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Celebrating the successes, and global reach, of Stanford’s SPARK

Posted by neal pascua on October 20, 2016

On Tuesday morning, I grabbed my pencil, my skinny reporter’s notebook, and my gala invitation. Stanford School of Medicine was celebrating the 10th anniversary of SPARK.

SPARK was designed to bridge the gap between academia and industry. Founded by Daria Mochly-Rosen, PhD, and co-directed by Kevin Grimes, MD, the program transports research from the lab to patients by guiding and supporting researchers, with the help of industry advisors.

When I arrived at the conference center, the first thing the event organizers gave me was a larger notebook.

The event started with a series of talks from researchers who have been supported by SPARK (“SPARKees”), who talked about their accomplishments, hopes for the future of their projects, and gratitude for the SPARK program. Among them was Shirit Einav, MD, whose project involved the repurposing of already approved anticancer drugs and developing of novel molecules to use as anti-viral therapy for global health concerns such as Ebola and dengue. She explained how SPARK helped to guide her and played a large role in pushing it into the clinic for fighting Ebola.

“It was really a great privilege to be part of the program from the very beginning,” Einav said. She witnessed the transition of the program from “when it was just a small spark, maybe even an experimental adventure to where it is today, a full sky of fireworks.”

For his talk, Paul Bollyky, MD, PhD, pulled up a picture of Charles Darwin and Ann Landers. “I think scientists are quite good at problem solving and one thing that doesn’t come as intuitively is adapting to the marketplace,” he said. Just like how the theory of evolution changes the way we look at biology, SPARK, “has made me think very differently about the science I do and what I’m trying to achieve as a physician scientist.” He said Ann Landers, an iconic advice columnist, was there to remind him to make the point that the most important thing he gained from SPARK was advice.

During a coffee break, Grimes encouraged attendees to rip off the bottom of their conveniently perforated nametag and write down what “SPARK”s their passions. In the hallway, over some mingling and coffee conversations, members of the audience — SPARKees, industry advisors, students, and faculty — jotted down what they hoped SPARK would accomplish, such as “cure childhood diseases” or “find inhibitors to help arthritis” and added it to a board for display. It quickly grew.

A map of the world stood next to the board, and a volunteer took photos of audience members and attached it to their birthplaces. Soon, country lines began to disappear under the photos spanning the map. This was a glimpse into the global involvement of the program.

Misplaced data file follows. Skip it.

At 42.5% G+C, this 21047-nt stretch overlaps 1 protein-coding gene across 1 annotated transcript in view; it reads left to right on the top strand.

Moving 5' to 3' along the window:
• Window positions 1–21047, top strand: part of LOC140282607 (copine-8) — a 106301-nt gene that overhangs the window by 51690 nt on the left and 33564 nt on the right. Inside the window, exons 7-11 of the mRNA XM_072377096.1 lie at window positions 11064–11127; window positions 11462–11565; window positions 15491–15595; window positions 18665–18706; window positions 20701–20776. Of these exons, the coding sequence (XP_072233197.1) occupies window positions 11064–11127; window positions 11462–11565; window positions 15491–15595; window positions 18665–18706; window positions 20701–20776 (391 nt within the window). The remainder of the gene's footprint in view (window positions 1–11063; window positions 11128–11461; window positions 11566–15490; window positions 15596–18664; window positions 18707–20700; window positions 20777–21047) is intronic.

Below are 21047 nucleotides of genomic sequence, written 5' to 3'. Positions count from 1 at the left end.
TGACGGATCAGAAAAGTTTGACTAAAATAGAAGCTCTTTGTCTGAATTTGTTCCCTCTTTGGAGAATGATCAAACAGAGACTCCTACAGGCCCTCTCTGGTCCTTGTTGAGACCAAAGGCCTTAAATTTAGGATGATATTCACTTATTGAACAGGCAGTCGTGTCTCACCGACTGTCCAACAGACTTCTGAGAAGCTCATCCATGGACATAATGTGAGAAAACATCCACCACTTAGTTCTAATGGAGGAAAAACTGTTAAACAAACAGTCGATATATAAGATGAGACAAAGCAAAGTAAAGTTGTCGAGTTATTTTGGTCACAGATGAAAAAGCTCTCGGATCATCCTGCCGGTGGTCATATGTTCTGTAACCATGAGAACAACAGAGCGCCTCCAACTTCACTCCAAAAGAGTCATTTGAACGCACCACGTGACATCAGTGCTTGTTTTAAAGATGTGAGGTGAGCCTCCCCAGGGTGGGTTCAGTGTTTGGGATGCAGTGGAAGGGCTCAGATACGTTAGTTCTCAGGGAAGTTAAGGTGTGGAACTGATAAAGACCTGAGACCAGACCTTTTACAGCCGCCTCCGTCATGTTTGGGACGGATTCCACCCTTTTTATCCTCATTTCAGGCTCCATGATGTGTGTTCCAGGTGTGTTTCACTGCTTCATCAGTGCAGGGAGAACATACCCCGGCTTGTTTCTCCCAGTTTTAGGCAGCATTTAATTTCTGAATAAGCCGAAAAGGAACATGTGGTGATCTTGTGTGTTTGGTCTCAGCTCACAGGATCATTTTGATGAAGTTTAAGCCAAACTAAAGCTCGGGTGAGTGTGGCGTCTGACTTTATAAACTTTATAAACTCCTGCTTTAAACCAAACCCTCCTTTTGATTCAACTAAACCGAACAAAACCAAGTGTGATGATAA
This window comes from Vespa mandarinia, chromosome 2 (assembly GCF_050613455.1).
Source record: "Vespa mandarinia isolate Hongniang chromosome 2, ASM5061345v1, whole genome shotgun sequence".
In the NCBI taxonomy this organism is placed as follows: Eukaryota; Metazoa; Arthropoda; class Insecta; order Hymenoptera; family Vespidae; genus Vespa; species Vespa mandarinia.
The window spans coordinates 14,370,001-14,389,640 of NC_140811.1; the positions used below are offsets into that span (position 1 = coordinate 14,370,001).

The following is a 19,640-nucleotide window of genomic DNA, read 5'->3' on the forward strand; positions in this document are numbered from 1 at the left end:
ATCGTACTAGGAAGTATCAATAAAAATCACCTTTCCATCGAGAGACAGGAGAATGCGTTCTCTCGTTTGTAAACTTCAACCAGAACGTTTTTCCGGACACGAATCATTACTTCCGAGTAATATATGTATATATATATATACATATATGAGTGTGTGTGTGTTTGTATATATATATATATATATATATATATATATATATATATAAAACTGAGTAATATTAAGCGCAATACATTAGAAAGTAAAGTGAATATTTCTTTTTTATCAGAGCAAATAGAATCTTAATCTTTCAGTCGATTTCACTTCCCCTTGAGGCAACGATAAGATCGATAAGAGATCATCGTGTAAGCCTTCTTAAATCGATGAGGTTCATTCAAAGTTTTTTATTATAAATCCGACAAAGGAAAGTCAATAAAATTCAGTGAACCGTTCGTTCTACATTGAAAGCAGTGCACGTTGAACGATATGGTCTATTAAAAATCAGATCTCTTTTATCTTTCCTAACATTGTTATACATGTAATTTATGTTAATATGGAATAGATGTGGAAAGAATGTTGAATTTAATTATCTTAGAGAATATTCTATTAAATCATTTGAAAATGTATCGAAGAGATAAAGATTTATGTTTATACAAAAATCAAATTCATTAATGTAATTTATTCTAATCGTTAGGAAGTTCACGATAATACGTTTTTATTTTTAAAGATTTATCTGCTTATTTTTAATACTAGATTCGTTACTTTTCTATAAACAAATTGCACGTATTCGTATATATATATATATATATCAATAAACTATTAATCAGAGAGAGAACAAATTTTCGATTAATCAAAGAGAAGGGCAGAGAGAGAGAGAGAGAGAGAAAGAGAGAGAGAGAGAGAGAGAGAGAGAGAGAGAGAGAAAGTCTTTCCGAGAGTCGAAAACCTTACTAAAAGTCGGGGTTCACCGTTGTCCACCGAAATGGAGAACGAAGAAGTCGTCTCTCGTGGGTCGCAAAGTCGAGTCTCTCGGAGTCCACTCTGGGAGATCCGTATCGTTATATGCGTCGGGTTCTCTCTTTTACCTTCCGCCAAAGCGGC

Later in the day we heard from Lloyd Minor, MD, dean of the School of Medicine, and from SPARK advisors including Benjamin McGraw, PhD, chairman and CEO of TheraVida Inc. and CEO of Auration Biotech, Inc. and Juan Harrison, vice president for the center for external innovation at Takeda. They talked about the large impacts of programs such as SPARK, especially in the field of precision health. The program is “the model for interactions between industry leaders and academia,” Minor said. “Already in 10 very brief years there’s been this enormous accomplishment from the SPARK team, and I know that the next ten years and beyond are going to be even more exciting.”

Mochly-Rosen ended the event with a sweeping look into the future of the program. She described how after hearing about the Zika virus last January, she contacted the director of SPARK in Brazil and asked if they needed help developing a vaccine. Quickly, the directors brought together two research teams and allocated funds to them to collaborate. “Within 45 days from the first phone call, these two groups started to work together,” she said. They are achieving “terrific progress in making a vaccine against this devastating virus.”

Mochly-Rosen used this as an example of how quickly their team can act, relative to other organizations, to combat global-health issues, and she said they’d like to broaden the scope of the program to include more of these issues. “There are many other threats that we are facing as a global society, and by activating this network of scientists without borders, we can be bigger, we can be better, we can do a lot,” she said. “This is the next generation of SPARK.”

Original blog by Yasemin Saplakoglu, Scope: Stanford Medicine.